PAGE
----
'Stories'

Squirrel and the Gift of Joy - Christmas 2008

Sunday, December 28th, 2008

Squirrel awoke with a big smile. He had been dreaming about baking hot cross buns on Christmas morning with his dear departed Mother. He had selected the very best of the best of the very best acorns and roasted them slowly over the coals of the fire until they were perfect, and then he and his Mother had drizzled a glaze that was as white as fresh fallen snow over the tops of them in a crisscross pattern that couldn’t be beat. And then he woke up.
It was a cold winter morning. Squirrel put on his slippers and padded out to the stove, which was just about out. Squirrel looked at the stack of acorns piled beside the stove in the wood box. It had been a plentiful year, but for some queer and strange reason this year’s crop of acorns were so damned tough that it was almost impossible to crack one open. It took more energy to crack one open than there was in the nut inside the acorn, so one could literally starve to death while attempting to eat them. And lots of people were. There was a terrible hunger. Who would have thought that squirrel and all his neighbors would be burning acorns to keep warm this winter instead of eating them?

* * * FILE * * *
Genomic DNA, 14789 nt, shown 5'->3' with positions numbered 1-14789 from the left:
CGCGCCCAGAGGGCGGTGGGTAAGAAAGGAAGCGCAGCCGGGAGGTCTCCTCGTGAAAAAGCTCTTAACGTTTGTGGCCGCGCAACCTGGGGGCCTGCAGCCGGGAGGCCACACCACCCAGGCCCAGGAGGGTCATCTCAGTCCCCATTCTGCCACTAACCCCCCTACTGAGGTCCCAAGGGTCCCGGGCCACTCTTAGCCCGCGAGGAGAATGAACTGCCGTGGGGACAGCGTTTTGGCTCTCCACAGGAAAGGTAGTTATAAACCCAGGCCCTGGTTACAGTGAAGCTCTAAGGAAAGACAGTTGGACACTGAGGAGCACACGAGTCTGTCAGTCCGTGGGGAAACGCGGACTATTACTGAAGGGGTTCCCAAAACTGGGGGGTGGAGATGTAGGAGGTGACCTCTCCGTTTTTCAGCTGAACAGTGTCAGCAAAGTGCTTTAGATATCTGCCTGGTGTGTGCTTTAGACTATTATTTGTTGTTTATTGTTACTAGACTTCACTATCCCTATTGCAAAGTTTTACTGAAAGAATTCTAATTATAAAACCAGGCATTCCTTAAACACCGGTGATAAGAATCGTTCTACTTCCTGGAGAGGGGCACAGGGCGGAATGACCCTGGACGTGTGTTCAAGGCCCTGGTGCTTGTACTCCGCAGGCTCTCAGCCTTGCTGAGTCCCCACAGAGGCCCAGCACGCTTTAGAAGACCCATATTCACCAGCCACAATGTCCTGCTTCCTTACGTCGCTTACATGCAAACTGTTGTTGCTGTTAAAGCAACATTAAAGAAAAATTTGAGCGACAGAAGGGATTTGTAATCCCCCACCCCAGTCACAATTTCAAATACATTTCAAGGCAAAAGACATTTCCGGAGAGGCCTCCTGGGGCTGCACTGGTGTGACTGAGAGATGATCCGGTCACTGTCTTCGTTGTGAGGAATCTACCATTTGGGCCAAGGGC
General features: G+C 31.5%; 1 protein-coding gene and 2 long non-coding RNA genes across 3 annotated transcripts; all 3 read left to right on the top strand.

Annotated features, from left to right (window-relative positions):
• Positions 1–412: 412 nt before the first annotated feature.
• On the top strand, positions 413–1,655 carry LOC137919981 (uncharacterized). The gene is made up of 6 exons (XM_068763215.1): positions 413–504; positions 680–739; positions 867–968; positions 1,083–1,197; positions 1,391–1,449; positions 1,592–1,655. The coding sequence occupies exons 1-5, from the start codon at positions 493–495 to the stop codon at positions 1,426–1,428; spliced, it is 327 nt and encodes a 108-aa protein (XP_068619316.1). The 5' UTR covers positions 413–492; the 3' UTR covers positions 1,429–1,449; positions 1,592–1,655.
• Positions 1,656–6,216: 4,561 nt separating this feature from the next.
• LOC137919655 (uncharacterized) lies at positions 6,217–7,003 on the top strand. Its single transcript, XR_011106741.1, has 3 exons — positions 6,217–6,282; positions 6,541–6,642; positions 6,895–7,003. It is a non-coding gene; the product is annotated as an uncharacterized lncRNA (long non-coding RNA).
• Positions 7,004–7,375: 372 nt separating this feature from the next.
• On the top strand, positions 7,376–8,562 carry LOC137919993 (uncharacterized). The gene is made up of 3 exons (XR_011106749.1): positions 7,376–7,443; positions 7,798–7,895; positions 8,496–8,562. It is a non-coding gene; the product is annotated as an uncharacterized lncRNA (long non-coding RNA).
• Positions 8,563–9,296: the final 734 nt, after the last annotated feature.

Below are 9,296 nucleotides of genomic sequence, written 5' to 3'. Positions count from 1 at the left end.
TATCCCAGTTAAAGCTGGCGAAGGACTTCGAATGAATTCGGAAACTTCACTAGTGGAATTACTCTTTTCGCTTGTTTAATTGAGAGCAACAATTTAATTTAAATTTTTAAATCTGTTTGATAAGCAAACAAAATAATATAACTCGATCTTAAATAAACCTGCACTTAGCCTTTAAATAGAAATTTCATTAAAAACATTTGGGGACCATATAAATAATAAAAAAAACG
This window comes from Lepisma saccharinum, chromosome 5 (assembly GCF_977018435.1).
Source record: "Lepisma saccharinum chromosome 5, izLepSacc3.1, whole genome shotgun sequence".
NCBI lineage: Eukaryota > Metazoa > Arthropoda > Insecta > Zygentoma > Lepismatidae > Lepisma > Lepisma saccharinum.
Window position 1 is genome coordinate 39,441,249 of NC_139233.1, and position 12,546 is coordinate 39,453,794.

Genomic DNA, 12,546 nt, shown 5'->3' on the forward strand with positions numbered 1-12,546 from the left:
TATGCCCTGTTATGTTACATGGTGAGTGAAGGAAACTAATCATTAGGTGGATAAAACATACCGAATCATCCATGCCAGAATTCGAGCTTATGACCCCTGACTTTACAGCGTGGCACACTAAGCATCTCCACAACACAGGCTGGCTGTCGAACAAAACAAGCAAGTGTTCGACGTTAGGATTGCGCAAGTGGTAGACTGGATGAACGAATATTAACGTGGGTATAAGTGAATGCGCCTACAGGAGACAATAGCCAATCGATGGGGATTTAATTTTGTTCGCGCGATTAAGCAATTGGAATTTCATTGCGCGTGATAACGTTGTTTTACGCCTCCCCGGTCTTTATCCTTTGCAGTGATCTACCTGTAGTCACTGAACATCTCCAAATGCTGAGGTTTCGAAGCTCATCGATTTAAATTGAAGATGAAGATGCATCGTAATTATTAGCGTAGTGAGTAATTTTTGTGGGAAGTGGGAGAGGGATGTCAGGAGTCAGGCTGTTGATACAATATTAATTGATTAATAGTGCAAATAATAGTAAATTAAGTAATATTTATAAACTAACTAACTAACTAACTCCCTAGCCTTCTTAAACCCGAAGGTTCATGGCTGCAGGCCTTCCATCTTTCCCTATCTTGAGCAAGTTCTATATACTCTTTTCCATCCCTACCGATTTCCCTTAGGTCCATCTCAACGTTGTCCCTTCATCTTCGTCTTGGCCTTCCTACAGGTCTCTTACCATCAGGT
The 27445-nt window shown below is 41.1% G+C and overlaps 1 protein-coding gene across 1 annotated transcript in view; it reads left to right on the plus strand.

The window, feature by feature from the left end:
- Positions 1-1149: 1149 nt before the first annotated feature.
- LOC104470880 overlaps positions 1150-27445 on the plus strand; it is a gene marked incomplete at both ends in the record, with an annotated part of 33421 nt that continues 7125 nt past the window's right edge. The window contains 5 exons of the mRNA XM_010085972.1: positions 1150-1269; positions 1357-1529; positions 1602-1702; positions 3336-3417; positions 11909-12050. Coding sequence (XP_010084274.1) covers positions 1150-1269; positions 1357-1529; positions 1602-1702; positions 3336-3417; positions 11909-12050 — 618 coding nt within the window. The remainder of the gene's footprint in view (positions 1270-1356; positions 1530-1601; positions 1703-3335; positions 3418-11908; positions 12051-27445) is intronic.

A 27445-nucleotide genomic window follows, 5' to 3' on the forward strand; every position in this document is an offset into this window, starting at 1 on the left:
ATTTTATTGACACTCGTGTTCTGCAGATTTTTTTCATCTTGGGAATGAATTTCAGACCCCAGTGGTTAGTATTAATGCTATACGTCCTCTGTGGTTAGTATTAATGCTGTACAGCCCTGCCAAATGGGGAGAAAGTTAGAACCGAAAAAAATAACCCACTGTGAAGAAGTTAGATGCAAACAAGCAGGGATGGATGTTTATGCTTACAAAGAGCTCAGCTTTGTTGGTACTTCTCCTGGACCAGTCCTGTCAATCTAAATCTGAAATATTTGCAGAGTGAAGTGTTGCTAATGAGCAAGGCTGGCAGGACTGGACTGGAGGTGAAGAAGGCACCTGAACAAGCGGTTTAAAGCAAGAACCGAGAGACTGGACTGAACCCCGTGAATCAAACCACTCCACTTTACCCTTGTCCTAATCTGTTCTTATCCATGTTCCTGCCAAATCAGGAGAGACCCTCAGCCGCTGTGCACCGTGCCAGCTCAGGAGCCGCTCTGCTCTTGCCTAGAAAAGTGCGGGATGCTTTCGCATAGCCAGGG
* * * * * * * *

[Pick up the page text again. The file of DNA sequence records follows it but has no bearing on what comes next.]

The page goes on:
These were tough times, and everyone was either depressed, anxious, worried, or sad. For Christ’s sake, this was Christmas, but there was nothing to give, nothing to get, nothing to celebrate and certainly nothing to smile about, and this is what got squirrel to thinking as he poked around at the coals. “Why?” he asked himself. “Why do I have to have something to smile about? Does there have to be a reason to smile? And why do I have to have something to celebrate? These are humble times. There’s nothing to celebrate. Is it possible to celebrate nothing?”
Squirrel shook the grate, opened the damper, and fanned the small flame. He wondered why he smiled and if there had to be a reason. “Do I smile because I feel good, or do I feel good because I smile?” he asked himself. “Does it come from the inside or the outside? Could one smile simply for the joy of it? Does joy exist independent of substance? Is Joy a state of being? Does joy exist within me?”
At that moment Squirrel felt a small, oh so soft, little hand touch the nap of his neck as he shut the door to the stove. He turned and was greeted by the nicest smile he had ever seen.
“Merry Christmas, Daddy!”
It was such a gift, and Squirrel decided to celebrate absolutely nothing with reckless abandonment and to smile back for no reason. “Merry Christmas, Sweetie. Merry Christmas!” he announced. “And joy to the world!”

Glenn Beane
Christmas 2008